Glasgow Airport to build major new onsite solar array

Ground has this week been broken for a new onsite solar farm at Glasgow Airport, which is due to come online next year and be the largest in Scotland's aviation sector.

Glasgow Airport to build major new onsite solar array

Image: AGS Airports

The Airport’s operating firm, AGS Airports, announced this week that it is working with energy consultancy and co-developer Ikigai to develop a 15MW ground-mounted solar farm on the Glasgow Airport estate.

The solar farm will cover around 30 acres and, subject to planning approval, could come online in 2023. Planning documents have not yet been listed on the online planning portal for Renfrewshire Council.

“All of our electricity is already purchased from 100% renewable sources and has been since 2018,” said AGS Airports’ chief executive Derek Provan. “However, the creation of the solar farm at Glasgow Airport will allow us to become self-sustaining by generating enough clean energy for both the airport and our neighbours.”

AGS Airports is one of many companies seeking to improve their renewable energy approach by shifting from tariffs to onsite generation – the former does not guarantee additionality, while the latter does. According to the Climate Group’s latest data on its RE100 initiative, which sees businesses pledging to source 100% renewable electricity, onsite generation rose year-on-year in 2021 despite the challenges posed by the pandemic.

Indeed, the news from AGS comes in the same week that the University of Surrey confirmed that it will work with SSE Energy Solutions to develop a new onsite solar array.

AGS Airports notably announced a net-zero target for its Scope 1 (direct) and 2 (power-related) emissions, deadlined at the mid-2030s, last summer. The UK Government’s Transport Decarbonisation Plan was subsequently published, requiring all airports to reach net-zero operational emissions before 2040.

Since announcing its net-zero target, AGS Airports has developed plans for using Internet of Things (IoT) services to reduce its overall energy consumption and has co-formed a Scottish Wind Energy Consortium with the University of Strathclyde and energy engineering start-up Katrick Technologies. It has also begun switching runway lights for energy-efficient LEDs and started drawing up plans to install electric vehicle (EV) charging points and to transition its fleet to EVs and other ultra-low-emission vehicles.

AGS Airports has already invested in carbon measurement and offsetting to the extent that all three of its airports are certified as carbon neutral in operation. However, meeting net-zero will require deeper direct cuts to emissions.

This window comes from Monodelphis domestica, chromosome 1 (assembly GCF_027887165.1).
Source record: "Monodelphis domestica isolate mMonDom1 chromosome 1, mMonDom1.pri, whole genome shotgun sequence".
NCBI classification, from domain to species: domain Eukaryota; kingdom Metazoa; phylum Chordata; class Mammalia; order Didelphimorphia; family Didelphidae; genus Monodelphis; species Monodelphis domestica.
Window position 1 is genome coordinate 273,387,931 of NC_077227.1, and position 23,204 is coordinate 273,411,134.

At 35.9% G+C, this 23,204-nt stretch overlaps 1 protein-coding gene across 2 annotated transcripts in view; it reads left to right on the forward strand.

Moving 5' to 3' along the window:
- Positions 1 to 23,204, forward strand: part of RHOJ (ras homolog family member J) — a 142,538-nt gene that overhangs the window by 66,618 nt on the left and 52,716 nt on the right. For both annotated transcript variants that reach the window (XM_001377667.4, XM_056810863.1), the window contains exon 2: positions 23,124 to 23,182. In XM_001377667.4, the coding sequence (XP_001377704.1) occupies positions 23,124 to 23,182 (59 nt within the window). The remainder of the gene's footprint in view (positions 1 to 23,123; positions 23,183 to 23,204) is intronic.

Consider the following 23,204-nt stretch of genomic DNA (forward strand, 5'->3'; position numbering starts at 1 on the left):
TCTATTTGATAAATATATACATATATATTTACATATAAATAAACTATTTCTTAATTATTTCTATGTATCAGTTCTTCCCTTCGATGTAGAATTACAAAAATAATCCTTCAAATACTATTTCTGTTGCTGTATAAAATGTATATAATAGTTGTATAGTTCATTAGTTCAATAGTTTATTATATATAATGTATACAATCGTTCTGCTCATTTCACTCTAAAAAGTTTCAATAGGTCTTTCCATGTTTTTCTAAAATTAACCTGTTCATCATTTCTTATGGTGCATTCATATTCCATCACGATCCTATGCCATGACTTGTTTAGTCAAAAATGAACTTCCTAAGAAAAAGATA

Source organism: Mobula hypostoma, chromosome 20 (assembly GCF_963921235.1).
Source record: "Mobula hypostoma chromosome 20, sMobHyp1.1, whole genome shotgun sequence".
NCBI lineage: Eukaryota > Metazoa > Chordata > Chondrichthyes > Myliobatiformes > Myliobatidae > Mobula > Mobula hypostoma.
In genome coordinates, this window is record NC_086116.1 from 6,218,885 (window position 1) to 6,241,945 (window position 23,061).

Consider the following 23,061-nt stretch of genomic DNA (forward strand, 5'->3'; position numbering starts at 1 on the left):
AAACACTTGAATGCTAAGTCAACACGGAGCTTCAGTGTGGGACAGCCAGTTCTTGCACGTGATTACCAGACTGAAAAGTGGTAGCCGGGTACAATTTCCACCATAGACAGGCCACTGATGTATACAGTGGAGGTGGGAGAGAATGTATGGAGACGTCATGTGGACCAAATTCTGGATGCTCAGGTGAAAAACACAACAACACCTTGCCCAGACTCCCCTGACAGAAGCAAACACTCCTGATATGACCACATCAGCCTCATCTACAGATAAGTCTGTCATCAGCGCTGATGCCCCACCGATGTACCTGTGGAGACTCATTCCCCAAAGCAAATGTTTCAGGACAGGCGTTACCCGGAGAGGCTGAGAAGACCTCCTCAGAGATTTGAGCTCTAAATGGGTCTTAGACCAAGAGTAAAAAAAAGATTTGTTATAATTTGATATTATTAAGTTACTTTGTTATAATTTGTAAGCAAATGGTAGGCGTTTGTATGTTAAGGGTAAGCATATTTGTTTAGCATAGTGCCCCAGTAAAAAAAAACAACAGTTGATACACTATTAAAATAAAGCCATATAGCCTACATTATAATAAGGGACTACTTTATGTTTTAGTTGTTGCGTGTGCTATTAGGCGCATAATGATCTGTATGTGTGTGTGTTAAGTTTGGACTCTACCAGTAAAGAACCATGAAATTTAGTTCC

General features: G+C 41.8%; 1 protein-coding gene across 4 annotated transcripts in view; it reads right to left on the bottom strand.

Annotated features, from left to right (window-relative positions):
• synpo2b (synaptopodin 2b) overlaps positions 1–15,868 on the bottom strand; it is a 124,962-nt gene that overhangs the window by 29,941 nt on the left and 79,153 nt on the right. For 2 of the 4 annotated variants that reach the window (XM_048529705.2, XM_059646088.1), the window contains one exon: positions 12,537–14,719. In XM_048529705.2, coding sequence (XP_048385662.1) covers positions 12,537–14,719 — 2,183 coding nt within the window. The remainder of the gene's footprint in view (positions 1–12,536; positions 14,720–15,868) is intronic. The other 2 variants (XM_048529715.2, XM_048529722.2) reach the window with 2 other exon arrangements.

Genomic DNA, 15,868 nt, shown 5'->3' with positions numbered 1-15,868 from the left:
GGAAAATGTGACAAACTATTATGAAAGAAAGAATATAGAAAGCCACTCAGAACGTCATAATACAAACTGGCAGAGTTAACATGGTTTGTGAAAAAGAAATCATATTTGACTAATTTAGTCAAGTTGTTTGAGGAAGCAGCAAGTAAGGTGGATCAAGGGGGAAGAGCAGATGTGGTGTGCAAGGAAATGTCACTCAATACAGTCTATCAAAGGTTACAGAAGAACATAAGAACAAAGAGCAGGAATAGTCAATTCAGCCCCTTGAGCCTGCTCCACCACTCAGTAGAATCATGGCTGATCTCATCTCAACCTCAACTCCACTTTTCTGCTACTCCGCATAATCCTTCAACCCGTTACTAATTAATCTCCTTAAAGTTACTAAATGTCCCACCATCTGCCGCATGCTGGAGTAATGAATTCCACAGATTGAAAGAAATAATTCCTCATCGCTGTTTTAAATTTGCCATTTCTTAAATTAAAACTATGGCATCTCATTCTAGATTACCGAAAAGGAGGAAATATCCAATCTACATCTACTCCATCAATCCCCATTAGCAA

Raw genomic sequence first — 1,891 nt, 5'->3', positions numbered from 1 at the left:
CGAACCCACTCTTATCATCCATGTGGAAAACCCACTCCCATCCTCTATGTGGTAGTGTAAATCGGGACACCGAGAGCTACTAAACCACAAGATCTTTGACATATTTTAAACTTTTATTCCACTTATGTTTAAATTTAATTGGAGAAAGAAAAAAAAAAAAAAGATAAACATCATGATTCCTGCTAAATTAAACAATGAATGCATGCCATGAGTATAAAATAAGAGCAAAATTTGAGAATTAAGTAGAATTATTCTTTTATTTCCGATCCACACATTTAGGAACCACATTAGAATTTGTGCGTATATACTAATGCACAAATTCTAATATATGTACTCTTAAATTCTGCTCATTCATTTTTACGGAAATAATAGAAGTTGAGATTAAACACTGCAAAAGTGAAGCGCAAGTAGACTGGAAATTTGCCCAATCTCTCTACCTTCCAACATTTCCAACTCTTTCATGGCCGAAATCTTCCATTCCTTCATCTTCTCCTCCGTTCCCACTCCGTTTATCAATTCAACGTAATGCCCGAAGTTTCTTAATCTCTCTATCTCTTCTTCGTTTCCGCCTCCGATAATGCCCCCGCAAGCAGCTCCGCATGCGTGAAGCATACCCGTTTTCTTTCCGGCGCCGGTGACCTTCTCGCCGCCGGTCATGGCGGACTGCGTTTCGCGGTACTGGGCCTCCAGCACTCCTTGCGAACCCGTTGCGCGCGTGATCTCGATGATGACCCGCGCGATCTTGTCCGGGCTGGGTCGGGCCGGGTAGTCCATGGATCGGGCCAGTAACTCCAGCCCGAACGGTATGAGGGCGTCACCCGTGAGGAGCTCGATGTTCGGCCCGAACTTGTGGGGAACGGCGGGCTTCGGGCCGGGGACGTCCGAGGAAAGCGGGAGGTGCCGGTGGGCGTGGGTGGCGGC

Provan added: “There will be additional demand due to the electrification of operational vehicles, taxis, rental cars and we will also launch a green car scheme to support our staff to switch to EVs. All of this will require electric vehicle charging infrastructure. We need to anticipate these changes and the steps we are taking today will ensure we can meet both the demands of the future and our net-zero targets.”

Work notably began to deliver a regeneration plan for the Glasgow Airport Investment Area in 2019.

Emissions from flights

AGS Airports, like all UK airport operators, is under mounting pressure to clarify how it plans to reduce emissions from flights – which fall under Scope 3 (indirect) emissions – as well as their operational emissions, in line with net-zero.

It is yet to announce a Scope 3 emissions target as a standalone, but is supporting the Decarbonisation Roadmap developed by industry body Sustainable Aviation. Updated last June, the Roadmap sets targets for members to reduce absolute net emissions from flights by at least 15% by 2030 and 40% by 2040.  Sustainable Aviation, which has been influential in shaping Government policy, is advocating against stopping airport expansion or capping growth in passenger numbers and for solutions including sustainable aviation fuels (SAF). Some green groups have said Sustainable Aviation’s approach is contrary to that recommended by the Government’s own advisory body, the Climate Change Committee (CCC).

The Transport Decarbonisation Plan mandates that UK airports achieve net-zero domestic flights by 2040 and net-zero international flights by 2050.

Sarah George

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